Part of the reason this imaginative reconnection with reality is so difficult, I think, is that we have become addicted to a mode of information gathering that is profoundly antagonistic to it. The internet has accelerated the news cycle, which Trump made his own by provoking bursts of shock and outrage. The bad news keeps coming, faster by the day. It has felt as if keeping up with this ceaseless wave of information is a moral duty, a way of staying aware and awake. But the effect is more like being whacked on the head. The algorithm prioritizes continued consumption of the feed, not action. It always seems as if something enormous is coming down the line: something revelatory, something you couldn’t possibly afford to miss. Hours go by, then years. Everything is the same color, tone, pitch. No resolution arrives.
Imagination doesn’t work in this sort of space (and I say that as someone who has written a novel composed partly of Trump’s tweets). It happens in the gaps between things, on the slack tide. It requires enduring those two main drivers of internet consumption, boredom and doubt. It means being pained, it means tolerating uncomfortable feelings. Imagination is the opposite of the hot take, the op-ed, the “I might not have predicted this, but I can surely explain it in a thousand words of threaded tweets.” For shame, I’ve wanted to cry. How hard is it to say I don’t know? I wouldn’t mind taking a minute to educate myself, to feel, to read, to think.
That said, I think there is a kind of art that speaks to the cramped, unreal, increasingly perilous space in which we find ourselves. I’m not talking about the current prevalence of dystopia porn. The fictional corollary to the bad news cycle, the compulsive consumption of agonizing future scenarios, feeds the anxiety caused by the real apocalypse quickly approaching. I’m talking about art that invents spaces in which it is truly possible to feel what is happening in this moment, to connect with its real threats and dangers, without succumbing to the paralyzed terror that both dystopian entertainment and the internet tend to provoke.
The dramatic polarization of our politics over the past few years has made it difficult to create art that communicates its moral concerns sincerely. It is hard to talk about kindness and justice, à la Dickens, without tumbling into a caricature of the woke liberal. The art that works is tougher. Stripped to the bone, it treats language as a potentially lethal force, speaking with a halting tongue. I’m thinking of plays such as Sarah Kane’s Blasted or Samuel Beckett’s Happy Days, which grapple with the limits of cruelty and endurance. These are writers attentive to the aftermath of violence and destruction on a massive scale, who mistrust the contortions into which language can be coerced, who are capable of summoning spectral zones analogous to the dying landscapes of the twenty-first century, but who maintain a stubborn hope in the inoculative effects of reconnecting with reality.
To see how this might work, take Riddley Walker by Russell Hoban, a novel set two thousand years after a nuclear holocaust has destroyed the world. It’s written in a maimed and bastardized tongue barely recognizable as English. You cannot read it at a tilt. You have to stumble along, panning each word—“barms,” “puter leat,” “1 big 1”—for meaning. This grinding pace forces the reader into a position of bafflement, face in the dirt, struggling to make sense of a secretive and dangerous technocratic culture. The seemingly impenetrable language opens up a different kind of understanding, one attentive to fractures and fissures, gaps, ambiguities and double meanings. Nothing can be trusted. All understanding is provisional.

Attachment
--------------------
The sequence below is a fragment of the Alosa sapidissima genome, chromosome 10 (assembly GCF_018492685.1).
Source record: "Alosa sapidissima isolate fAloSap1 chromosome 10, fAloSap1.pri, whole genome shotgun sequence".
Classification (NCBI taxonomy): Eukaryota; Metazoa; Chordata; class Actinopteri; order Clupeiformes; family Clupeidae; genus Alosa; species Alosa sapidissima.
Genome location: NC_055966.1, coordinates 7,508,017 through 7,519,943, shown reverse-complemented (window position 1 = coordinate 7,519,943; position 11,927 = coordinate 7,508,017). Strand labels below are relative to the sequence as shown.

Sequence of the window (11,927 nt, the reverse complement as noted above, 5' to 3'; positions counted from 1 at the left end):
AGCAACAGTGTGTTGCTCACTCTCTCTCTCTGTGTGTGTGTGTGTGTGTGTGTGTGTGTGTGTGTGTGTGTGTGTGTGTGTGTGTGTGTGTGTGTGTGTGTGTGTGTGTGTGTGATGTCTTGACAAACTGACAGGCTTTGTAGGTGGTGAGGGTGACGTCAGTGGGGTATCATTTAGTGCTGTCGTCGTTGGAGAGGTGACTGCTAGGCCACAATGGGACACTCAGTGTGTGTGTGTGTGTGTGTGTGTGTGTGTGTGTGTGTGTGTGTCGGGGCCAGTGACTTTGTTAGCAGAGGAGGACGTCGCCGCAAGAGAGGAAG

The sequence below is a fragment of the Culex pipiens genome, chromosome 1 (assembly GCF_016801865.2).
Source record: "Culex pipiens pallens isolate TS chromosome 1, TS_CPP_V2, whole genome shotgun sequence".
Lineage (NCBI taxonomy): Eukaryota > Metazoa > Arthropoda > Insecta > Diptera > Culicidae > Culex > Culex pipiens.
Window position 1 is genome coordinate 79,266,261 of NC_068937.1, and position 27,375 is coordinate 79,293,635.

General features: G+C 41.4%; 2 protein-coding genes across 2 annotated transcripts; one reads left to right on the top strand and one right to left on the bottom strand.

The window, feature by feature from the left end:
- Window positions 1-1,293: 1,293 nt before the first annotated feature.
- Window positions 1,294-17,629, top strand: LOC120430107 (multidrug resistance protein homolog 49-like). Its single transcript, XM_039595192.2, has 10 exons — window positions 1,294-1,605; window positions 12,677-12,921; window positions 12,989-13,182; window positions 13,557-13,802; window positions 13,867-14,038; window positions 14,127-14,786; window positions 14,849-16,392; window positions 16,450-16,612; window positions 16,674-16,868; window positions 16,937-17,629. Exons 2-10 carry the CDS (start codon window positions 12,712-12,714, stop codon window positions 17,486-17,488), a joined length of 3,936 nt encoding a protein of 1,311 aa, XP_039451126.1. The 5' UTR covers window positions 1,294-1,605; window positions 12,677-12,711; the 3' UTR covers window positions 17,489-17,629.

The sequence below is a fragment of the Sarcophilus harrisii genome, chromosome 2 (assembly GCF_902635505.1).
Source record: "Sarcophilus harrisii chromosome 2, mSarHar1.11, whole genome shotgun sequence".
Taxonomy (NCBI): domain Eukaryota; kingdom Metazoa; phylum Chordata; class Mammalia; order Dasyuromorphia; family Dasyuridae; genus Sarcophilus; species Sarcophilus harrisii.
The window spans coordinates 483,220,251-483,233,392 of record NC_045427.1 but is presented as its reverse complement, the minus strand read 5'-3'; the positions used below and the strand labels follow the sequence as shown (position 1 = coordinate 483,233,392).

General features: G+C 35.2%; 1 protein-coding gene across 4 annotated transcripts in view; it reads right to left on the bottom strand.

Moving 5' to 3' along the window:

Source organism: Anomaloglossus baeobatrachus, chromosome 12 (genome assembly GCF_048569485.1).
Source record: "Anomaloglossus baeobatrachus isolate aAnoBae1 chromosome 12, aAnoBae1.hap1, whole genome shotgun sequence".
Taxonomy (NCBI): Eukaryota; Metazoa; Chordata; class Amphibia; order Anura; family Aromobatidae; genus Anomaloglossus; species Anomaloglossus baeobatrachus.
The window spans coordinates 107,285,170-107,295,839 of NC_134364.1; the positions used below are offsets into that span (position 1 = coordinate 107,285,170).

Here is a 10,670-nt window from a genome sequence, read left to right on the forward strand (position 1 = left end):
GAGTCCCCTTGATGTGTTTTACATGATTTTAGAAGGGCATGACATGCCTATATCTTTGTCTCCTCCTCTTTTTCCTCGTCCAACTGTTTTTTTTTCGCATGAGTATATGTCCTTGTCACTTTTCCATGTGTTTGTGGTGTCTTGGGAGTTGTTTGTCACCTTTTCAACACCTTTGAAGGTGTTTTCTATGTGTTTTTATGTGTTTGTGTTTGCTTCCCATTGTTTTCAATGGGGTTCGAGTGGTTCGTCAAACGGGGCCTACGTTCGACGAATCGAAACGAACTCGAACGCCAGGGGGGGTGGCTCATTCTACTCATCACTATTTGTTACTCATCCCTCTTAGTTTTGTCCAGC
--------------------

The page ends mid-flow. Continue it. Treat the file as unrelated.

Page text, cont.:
Hobbled, one realizes how much one misses when reading at high speed. The density of Hoban’s writing demands that the reader labor to make meaning. It’s painful but also weirdly exhilarating, this process of wringing knowledge out of language. The world expands its dimensions as each new word is decoded. The reader is no longer a spectator, but a participant. “Wel Im telling Truth here aint I,” Riddley says. “Thats the woal idear of this writing.”
I want that kind of truth, even if it hurts, and I want the imaginative vessel to take me there, to show me what has been lost and what can still be saved or built. As an antidote to the perpetual now of Twitter, I’ve been reading the late works of William Burroughs, in which he reckons with the emergency of mass extinction: ancient forests destroyed for hamburgers and Hiltons, a whole magical universe dying. The Cat Inside, The Western Lands, My Education: A Book of Dreams. These books are riddled with what we might now call the grief of the Anthropocene, the desolation and loneliness of being the only species left.
Burroughs grasped the problem with sentimentality: “It’s dead mawkish muck and it destroys the truth under it.” Long before Trump, he knew how reality was concocted and manipulated by the men in power, infected by what he called the Ugly Spirit. His solution? Change the dream frequency. In novel after novel, he storms the reality studios, revealing the future we’ve been assigned and then dismantling it cog by cog. He sets the clocks to run backward, so that all the exquisite, extinct animals, the spitting cats and forest lemurs, reassemble out of radioactive soil. An old evil undone, language morphing like a virus to facilitate new thoughts, a commune of hybrid bodies gathering beneath a black flag. These are fertile dreams, seeding a future that remains possible, even now, decades on. It isn’t too late to ward off what’s coming, not yet.